The Subway restaurant chain has the same name as underground transit, but like many organizations, it's taking its cues from a different kind of transportation provider.

"That is the goal and direction for make payments invisible like Uber does," said Carman Wenkoff, global chief information officer and chief digital officer for the Subway sandwich chain. "That would be the best customer experience."

Subway is reimagining how ordering, payments and marketing tie together at its sandwich shops. It's in the process of launching a new division called Subway Digital, which will pool the expertise of specialists in technology, marketing and operations rather than give full rein to any one of those disciplines.

"We launched digital initiatives in the past but they were driven by the technology angle or from the marketing side and not necessarily from the full customer customer experience," Wenkoff said. "We want to bring everyone together in an incremental way to reinvent the customer experience."

Uber has become an inspiration for retailers' efforts to tie customer engagement to transactions, based on its ability to embed payments almost invisibly into the experience.

At Subway, the digital team will develop a way to push payments into the background, making it a less invasive part of an overall experience that includes ordering and coupon receipt and redemption across channels. That is a long-term goal, and the specifics will come about based on signals the company gets from its customers.

"We want to give consumers a choice of payment and make that invisible," Wenkoff said. "Sometimes there is a 'best deal' logic when deploying mobile or a new app or marketing program, but not everyone wants that. You can't make assumptions about what people will want to use."   

This initiative must also be balanced against the company's existing IT commitments. Subway is about halfway through its EMV migration—it expects all U.S. stores to be EMV compliant by the end of June—and it's also supporting almost all new third party mobile wallets. Subway was an initial supporter of Apple Pay, for example.

Subway, which is working with Accenture on its new customer experience initiative, is also changing how it delivers marketing programs such as coupons and special offers, improving how it tracks offers and redemptions.

Coupons and offers in the quick serve industry are usually paper-based and hard to manage, according to Wenkoff, adding digital coupons delivered to an app suffer from the same challenges.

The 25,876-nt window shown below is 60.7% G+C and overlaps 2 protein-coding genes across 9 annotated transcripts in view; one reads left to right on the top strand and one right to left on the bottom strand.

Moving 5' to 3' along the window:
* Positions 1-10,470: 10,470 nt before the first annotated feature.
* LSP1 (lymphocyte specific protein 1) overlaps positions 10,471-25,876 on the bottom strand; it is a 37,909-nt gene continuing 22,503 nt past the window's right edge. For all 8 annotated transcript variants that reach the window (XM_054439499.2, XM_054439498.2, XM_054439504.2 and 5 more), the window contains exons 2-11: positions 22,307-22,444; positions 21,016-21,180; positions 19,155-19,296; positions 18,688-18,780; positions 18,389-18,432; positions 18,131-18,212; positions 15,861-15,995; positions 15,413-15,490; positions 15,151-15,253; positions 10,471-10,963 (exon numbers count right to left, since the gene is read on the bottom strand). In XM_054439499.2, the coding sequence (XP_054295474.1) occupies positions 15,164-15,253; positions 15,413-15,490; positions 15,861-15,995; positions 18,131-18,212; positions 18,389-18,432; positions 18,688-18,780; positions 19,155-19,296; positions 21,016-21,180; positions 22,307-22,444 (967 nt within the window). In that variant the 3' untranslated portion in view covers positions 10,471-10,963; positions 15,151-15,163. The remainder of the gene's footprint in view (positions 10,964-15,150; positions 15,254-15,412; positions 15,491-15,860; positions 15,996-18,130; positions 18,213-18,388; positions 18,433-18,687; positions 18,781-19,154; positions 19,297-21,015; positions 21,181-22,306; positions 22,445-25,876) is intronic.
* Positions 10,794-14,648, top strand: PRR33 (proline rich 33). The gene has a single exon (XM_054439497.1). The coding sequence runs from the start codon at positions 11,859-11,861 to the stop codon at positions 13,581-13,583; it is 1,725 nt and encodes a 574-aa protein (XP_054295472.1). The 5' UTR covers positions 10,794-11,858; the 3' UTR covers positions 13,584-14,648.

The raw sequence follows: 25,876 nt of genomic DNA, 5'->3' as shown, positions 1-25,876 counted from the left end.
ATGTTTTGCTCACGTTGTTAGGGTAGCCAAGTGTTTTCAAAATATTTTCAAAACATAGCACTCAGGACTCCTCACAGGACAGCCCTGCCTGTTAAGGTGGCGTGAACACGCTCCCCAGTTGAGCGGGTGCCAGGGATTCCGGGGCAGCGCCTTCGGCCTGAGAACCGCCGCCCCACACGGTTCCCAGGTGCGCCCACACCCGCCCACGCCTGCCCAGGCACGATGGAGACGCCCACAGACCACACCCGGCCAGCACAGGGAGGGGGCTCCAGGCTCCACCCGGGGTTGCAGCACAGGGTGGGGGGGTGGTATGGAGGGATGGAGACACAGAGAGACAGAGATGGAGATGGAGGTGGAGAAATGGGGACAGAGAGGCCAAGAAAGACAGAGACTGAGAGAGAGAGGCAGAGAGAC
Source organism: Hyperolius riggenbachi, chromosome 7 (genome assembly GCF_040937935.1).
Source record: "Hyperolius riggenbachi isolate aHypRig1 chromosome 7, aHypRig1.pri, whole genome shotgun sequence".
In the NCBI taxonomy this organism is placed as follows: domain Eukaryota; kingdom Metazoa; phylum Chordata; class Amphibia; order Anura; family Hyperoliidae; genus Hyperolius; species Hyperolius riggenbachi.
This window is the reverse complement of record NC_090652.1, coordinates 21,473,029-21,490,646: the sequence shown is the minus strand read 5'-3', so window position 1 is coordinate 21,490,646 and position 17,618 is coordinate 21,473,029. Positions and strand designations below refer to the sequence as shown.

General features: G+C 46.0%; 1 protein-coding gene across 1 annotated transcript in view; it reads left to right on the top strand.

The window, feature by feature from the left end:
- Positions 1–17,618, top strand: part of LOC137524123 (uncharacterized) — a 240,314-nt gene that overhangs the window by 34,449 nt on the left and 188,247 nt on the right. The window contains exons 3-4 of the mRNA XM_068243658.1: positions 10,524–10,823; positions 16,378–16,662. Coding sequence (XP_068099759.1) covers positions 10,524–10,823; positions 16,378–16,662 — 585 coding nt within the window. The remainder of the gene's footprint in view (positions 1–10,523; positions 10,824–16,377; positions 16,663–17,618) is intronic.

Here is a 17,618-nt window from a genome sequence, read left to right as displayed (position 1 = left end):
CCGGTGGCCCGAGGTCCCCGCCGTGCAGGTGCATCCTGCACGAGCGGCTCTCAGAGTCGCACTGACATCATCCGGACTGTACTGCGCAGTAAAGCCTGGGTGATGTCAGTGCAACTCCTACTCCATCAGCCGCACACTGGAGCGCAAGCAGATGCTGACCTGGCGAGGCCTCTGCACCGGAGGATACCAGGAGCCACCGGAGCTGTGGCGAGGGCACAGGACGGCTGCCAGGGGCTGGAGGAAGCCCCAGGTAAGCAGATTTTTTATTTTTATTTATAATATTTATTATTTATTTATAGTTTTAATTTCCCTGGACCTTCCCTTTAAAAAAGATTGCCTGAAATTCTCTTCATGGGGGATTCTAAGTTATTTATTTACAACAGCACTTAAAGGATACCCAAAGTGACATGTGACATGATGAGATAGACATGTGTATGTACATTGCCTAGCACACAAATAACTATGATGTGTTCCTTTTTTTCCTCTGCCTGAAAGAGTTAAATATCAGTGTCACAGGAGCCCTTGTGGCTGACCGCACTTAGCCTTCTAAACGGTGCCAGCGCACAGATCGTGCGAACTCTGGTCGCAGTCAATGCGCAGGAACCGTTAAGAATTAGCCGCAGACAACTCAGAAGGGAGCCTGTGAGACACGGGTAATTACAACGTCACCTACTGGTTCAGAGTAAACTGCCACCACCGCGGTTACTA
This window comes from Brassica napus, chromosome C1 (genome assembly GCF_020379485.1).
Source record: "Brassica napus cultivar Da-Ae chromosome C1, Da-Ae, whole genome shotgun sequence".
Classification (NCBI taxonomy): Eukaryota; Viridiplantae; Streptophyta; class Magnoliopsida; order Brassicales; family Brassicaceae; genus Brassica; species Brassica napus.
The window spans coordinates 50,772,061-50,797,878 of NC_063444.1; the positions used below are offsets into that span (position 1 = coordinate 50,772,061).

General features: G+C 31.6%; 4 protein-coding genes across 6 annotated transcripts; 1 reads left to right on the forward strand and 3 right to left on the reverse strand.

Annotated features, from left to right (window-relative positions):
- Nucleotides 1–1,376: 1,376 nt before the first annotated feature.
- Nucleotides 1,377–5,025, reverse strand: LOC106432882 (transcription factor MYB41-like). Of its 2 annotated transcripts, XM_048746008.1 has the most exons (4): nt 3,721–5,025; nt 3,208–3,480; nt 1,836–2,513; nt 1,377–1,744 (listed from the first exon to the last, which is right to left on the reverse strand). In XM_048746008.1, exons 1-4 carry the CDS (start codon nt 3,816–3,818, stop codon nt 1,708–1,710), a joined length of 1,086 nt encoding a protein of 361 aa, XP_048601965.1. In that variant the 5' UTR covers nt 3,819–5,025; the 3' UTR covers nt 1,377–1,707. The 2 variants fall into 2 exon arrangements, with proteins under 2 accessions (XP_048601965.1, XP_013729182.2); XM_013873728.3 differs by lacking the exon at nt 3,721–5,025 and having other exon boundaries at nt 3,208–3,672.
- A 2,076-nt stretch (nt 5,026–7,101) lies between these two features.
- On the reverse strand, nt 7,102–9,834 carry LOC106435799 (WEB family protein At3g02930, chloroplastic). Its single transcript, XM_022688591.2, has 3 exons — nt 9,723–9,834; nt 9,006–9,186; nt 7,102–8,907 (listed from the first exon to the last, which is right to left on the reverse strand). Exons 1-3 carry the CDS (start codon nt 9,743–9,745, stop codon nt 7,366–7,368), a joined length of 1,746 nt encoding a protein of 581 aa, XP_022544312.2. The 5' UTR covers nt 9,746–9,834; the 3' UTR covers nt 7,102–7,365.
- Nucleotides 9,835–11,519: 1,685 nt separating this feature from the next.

In the quick service industry, coupons are also complicated by the franchise model, which by regulation gives franchisees more autonomy than a local big box store manager has. For example, a corporate parent cannot impose price points or mandate discounts, which underpin most marketing offers. Zaxby's, a southern fried chicken chain, is also managing accounting and cross-franchise agreements as it places more of its marketing and payments onto its mobile app.  

"The digital solutions need to solve for that, to make sure to check if the franchise accepts that form of coupon or if it has it programmed into its point of sale system and make sure that works as frictionless as possible," Wenkoff said.

Subway is shipping Verifone scanners to its restaurants. These scanners, which attach to point of sale hardware, can have multiple uses in the future, though their primary short term use is to make it easier to handle coupons as soon as they are issued at the point of sale. This would reduce the instances of consumers receiving a coupon in one store and trying to use it in another that doesn't accept it, Wenkoff said.

"Conventional marketing channels are shrinking while digital channels continue to grow exponentially," said Rick Oglesby, president of AZPayments. "Particularly for businesses that require large consumer audiences, a comprehensive digital approach is becoming mandatory and addressing organizationally like Starbucks is often the only way to fully address the marketing transformation."

General consumer response and engagement, rather than predetermined metrics will drive strategic adjustments, Wenkoff said.

"If the customer downloads our app, or scans a bar code through a partner in the future, we want the experience to be consistent and engaging. There's a tremendous amount of complexity that has to be managed behind the scenes to make that happen," Wenkoff said.

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